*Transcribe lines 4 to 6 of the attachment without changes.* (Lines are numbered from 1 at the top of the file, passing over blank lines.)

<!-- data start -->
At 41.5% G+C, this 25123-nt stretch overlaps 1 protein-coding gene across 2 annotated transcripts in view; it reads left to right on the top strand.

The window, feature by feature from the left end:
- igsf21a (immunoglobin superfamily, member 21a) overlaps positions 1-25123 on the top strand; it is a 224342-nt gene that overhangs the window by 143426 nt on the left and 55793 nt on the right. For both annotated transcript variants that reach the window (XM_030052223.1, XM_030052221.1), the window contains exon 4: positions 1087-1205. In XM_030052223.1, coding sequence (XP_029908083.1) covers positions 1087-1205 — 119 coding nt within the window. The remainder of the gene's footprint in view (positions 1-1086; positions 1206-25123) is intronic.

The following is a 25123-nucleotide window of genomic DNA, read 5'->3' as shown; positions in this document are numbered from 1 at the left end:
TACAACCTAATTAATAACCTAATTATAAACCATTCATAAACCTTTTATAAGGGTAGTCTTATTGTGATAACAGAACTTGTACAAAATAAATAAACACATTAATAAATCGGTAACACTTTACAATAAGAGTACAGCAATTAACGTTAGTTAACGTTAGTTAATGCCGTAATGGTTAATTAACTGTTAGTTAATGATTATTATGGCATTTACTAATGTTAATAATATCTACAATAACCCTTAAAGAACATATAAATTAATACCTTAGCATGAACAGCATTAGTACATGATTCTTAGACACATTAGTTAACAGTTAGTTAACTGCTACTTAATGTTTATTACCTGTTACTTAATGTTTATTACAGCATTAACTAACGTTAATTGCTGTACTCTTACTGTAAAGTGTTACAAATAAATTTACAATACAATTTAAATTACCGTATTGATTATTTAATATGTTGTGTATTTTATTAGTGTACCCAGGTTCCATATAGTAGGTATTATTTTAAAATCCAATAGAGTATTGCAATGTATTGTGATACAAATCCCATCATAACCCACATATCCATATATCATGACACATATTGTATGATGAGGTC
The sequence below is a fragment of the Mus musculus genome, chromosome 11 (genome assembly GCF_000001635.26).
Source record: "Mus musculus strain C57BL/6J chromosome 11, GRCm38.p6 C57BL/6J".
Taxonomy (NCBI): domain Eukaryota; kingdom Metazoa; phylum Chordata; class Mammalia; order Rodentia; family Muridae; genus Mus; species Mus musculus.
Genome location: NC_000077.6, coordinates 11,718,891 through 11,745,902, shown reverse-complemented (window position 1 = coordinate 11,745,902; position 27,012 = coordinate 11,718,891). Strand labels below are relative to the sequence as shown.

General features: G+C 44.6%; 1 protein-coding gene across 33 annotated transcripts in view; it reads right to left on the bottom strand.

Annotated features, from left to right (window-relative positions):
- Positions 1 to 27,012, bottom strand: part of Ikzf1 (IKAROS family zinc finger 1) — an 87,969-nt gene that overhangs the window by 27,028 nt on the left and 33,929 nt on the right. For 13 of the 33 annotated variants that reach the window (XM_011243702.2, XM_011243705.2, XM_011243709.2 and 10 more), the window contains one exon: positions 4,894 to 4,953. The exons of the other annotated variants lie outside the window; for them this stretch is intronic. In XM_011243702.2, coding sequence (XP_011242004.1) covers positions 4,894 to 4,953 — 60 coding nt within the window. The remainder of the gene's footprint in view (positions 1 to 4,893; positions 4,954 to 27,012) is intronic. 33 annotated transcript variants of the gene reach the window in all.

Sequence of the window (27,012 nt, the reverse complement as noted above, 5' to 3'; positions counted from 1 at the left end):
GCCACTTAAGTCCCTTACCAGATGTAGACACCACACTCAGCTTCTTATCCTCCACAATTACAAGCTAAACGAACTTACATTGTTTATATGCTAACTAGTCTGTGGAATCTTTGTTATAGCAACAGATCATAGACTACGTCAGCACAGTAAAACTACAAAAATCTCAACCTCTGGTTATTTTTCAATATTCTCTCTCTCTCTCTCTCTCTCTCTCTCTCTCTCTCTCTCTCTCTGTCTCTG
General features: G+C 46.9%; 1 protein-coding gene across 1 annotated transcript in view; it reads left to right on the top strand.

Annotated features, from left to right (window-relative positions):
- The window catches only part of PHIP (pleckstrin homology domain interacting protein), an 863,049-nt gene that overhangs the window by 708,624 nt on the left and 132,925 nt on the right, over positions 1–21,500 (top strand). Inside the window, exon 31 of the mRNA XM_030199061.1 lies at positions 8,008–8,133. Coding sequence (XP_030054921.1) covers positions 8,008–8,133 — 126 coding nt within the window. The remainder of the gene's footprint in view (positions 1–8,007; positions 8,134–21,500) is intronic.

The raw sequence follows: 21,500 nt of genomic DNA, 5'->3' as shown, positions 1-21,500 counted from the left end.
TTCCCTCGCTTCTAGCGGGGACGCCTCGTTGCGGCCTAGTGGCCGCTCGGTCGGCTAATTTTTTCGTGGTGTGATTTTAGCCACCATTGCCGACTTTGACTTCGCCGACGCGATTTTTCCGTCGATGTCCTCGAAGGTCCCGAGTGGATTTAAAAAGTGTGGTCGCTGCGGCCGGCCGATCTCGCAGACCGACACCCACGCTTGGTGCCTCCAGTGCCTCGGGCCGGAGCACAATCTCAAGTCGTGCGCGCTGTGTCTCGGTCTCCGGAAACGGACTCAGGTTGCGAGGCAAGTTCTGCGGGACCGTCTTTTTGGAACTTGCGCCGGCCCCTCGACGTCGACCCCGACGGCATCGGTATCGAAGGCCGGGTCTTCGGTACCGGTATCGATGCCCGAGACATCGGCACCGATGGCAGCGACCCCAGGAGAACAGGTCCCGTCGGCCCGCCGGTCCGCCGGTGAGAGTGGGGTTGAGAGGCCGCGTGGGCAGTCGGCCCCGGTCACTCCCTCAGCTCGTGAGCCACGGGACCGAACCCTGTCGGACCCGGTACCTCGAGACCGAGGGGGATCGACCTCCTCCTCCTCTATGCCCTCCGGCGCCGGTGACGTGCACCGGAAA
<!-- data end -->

The following is a 25123-nucleotide window of genomic DNA, read 5'->3' as shown; positions in this document are numbered from 1 at the left end:
TACAACCTAATTAATAACCTAATTATAAACCATTCATAAACCTTTTATAAGGGTAGTCTTATTGTGATAACAGAACTTGTACAAAATAAATAAACACATTAATAAATCGGTAACACTTTACAATAAGAGTACAGCAATTAACGTTAGTTAACGTTAGTTAATGCCGTAATGGTTAATTAACTGTTAGTTAATGATTATTATGGCATTTACTAATGTTAATAATATCTACAATAACCCTTAAAGAACATATAAATTAATACCTTAGCATGAACAGCATTAGTACATGATTCTTAGACACATTAGTTAACAGTTAGTTAACTGCTACTTAATGTTTATTACCTGTTACTTAATGTTTATTACAGCATTAACTAACGTTAATTGCTGTACTCTTACTGTAAAGTGTTACAAATAAATTTACAATACAATTTAAATTACCGTATTGATTATTTAATATGTTGTGTATTTTATTAGTGTACCCAGGTTCCATATAGTAGGTATTATTTTAAAATCCAATAGAGTATTGCAATGTATTGTGATACAAATCCCATCATAACCCACATATCCATATATCATGACACATATTGTATGATGAGGTC
The sequence below is a fragment of the Mus musculus genome, chromosome 11 (genome assembly GCF_000001635.26).